8 Comments

  1. Hi! Tony,
    On my website,(That is undergoing semi-reno(vation) not my blogs “mind you,” but of course not!…I features links to Jazz websites and the sites that focus on the Jazz connection to Film noir.

    Personally, I Know people who can do without “Jazz” and the “Film noir connection.” and they have asked me not to “focus” on it!

    But, then why do I focus
    on it?
    Because I know there are a lot people out there that like listening to that kind of music (Jazz music).

    Dcd ;)

  2. Hi! Tony,
    Btw,
    Below is a very interesting link to a site where author Eddie Muller, is discussing “Jazz, Film noir and Charlie Hayden (I may have “mispelled” his last name…
    Haydn?!?)…among other things too!…I alway seems to
    reference this article when the subject of Jazz and Film noir are mentioned in the same breath…Plus, this article is “featured” on my website, under what else?!?
    “Film Noir and Jazz Music”…Personally,
    I find his (author Eddie Muller) “insight” about Jazz, film noir and S.F very interesting.

    http://www.sfjazz.org/news/2006/2006_may_17.html
    Dcd ;)

  3. Oops!…I did mispell his last name…it is Haden…Charlie Haden’…

    I’am so sorry about that!…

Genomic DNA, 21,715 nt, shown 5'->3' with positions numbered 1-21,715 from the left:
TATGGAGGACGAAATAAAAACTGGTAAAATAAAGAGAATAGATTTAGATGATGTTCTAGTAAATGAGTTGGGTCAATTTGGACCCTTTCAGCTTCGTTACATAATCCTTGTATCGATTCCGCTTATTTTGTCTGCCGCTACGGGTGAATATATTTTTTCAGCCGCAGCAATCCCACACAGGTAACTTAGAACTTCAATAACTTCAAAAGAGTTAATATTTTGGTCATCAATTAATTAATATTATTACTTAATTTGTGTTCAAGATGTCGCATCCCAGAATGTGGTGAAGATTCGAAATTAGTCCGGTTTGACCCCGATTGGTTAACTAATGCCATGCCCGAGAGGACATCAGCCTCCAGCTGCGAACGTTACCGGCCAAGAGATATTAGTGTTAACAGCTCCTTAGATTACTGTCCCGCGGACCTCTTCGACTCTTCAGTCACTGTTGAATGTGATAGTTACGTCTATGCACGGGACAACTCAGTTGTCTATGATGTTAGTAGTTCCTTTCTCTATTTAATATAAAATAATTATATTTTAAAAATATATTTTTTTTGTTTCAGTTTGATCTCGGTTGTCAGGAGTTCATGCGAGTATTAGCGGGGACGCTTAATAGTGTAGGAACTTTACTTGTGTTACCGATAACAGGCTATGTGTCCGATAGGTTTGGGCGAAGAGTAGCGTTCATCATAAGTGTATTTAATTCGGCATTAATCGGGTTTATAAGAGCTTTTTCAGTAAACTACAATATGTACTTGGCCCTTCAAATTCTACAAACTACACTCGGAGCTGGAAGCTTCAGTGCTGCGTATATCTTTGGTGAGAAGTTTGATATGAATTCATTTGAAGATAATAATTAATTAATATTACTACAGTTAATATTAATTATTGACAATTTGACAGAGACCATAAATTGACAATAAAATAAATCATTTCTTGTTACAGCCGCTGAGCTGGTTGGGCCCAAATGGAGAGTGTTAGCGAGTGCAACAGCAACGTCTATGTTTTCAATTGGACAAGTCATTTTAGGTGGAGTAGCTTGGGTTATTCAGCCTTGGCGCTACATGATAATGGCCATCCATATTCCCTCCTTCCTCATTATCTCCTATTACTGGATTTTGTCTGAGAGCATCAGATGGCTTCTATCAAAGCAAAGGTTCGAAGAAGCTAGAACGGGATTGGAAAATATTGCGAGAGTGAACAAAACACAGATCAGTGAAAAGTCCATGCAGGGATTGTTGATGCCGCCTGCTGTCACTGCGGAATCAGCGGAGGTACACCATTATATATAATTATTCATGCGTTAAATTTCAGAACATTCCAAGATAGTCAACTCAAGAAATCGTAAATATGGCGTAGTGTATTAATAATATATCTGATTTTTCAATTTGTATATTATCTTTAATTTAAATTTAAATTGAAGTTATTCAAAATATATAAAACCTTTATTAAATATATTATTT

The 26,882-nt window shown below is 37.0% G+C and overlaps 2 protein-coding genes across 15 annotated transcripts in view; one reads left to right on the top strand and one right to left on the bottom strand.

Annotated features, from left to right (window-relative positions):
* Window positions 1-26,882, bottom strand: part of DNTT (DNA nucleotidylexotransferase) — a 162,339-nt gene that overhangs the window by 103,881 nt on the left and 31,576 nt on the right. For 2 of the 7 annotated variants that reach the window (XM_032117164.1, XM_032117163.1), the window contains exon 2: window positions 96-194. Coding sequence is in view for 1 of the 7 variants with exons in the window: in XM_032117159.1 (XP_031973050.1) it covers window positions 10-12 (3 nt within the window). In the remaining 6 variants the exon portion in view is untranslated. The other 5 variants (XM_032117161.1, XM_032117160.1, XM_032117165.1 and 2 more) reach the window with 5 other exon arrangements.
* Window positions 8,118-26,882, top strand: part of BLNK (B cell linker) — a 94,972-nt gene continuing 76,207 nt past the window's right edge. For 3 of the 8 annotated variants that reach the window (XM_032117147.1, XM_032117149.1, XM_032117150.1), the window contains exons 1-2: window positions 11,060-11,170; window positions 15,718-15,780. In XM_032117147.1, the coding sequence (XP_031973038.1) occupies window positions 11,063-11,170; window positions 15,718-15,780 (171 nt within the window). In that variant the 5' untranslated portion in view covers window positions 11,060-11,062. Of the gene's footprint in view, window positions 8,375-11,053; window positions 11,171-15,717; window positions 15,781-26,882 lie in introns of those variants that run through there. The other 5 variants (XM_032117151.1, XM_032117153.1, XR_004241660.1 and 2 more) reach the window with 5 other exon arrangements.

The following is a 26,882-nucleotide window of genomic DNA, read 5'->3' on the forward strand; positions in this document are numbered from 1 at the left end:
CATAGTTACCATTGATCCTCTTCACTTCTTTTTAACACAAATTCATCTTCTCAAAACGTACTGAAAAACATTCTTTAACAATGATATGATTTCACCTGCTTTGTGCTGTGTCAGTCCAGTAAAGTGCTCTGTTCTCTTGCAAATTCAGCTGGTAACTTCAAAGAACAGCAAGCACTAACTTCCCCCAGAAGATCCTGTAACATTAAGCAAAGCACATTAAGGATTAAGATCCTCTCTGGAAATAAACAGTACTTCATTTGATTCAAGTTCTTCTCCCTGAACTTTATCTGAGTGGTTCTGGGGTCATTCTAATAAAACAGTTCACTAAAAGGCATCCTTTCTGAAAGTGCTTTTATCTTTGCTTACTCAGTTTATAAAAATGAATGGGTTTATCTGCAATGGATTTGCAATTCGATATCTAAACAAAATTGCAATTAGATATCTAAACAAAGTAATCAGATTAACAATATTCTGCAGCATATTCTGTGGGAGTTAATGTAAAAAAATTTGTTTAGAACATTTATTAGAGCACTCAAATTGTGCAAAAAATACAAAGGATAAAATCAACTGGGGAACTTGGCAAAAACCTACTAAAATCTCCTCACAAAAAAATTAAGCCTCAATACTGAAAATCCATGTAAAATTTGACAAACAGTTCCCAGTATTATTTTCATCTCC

Dcd ;)

  4. http://www.sfjazz.org/news/2006/2006_may_17.html

    Eddie Muller’s article is indeed interesting; thank you for the reference. The below quote relate jazz and 50’s noirs. Jazz was accepted experimentally. Miles Davis’ score was improvised for Elevator to the Gallows.

    Q: Are there any threads you see connecting this particular half-dozen films and their soundtracks?

    A: They’re all from the 1950s, when cultural changes and studio economics led to jazz being accepted, on a somewhat experimental basis, as viable for film scores. Jazz is an essential component of the films in this series, rather than being used to define one aspect of the mise-en-scene. As a group, these films disprove that jazz is ill-suited for film scores because of its improvisational nature. Miles Davis’s score for Elevator to the Gallows is largely improvised, but Ellington’s score for Anatomy of a Murder and John Lewis’s “third stream” score for Odds Against Tomorrow are tightly-composed. In general, and in these films specifically, jazz is used to evoke a mood rather than to manipulate the audience to feel a certain emotion. It takes confident directors to do that.

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